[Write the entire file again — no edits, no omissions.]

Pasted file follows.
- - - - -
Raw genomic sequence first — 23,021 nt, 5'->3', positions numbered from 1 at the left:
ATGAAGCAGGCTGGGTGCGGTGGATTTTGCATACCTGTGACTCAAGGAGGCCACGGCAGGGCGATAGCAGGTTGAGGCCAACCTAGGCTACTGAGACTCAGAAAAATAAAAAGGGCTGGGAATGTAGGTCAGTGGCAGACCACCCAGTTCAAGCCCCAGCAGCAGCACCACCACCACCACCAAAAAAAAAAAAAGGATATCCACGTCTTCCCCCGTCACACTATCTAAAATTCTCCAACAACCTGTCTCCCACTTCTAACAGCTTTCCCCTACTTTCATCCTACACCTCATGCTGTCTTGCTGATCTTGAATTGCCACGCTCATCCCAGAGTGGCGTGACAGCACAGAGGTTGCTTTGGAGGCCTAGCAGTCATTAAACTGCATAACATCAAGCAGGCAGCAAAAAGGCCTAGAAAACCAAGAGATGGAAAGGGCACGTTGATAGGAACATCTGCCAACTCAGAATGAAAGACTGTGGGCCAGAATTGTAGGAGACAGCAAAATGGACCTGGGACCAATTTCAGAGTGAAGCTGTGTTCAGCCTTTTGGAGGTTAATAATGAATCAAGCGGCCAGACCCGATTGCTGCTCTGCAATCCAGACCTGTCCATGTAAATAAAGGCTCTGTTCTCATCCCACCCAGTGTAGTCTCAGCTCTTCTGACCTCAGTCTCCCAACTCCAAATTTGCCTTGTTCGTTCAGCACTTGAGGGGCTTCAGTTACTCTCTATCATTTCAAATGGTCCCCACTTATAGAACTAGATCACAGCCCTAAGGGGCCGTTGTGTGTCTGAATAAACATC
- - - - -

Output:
Raw genomic sequence first — 23,021 nt, 5'->3', positions numbered from 1 at the left:
ATGAAGCAGGCTGGGTGCGGTGGATTTTGCATACCTGTGACTCAAGGAGGCCACGGCAGGGCGATAGCAGGTTGAGGCCAACCTAGGCTACTGAGACTCAGAAAAATAAAAAGGGCTGGGAATGTAGGTCAGTGGCAGACCACCCAGTTCAAGCCCCAGCAGCAGCACCACCACCACCACCAAAAAAAAAAAAAGGATATCCACGTCTTCCCCCGTCACACTATCTAAAATTCTCCAACAACCTGTCTCCCACTTCTAACAGCTTTCCCCTACTTTCATCCTACACCTCATGCTGTCTTGCTGATCTTGAATTGCCACGCTCATCCCAGAGTGGCGTGACAGCACAGAGGTTGCTTTGGAGGCCTAGCAGTCATTAAACTGCATAACATCAAGCAGGCAGCAAAAAGGCCTAGAAAACCAAGAGATGGAAAGGGCACGTTGATAGGAACATCTGCCAACTCAGAATGAAAGACTGTGGGCCAGAATTGTAGGAGACAGCAAAATGGACCTGGGACCAATTTCAGAGTGAAGCTGTGTTCAGCCTTTTGGAGGTTAATAATGAATCAAGCGGCCAGACCCGATTGCTGCTCTGCAATCCAGACCTGTCCATGTAAATAAAGGCTCTGTTCTCATCCCACCCAGTGTAGTCTCAGCTCTTCTGACCTCAGTCTCCCAACTCCAAATTTGCCTTGTTCGTTCAGCACTTGAGGGGCTTCAGTTACTCTCTATCATTTCAAATGGTCCCCACTTATAGAACTAGATCACAGCCCTAAGGGGCCGTTGTGTGTCTGAATAAACATC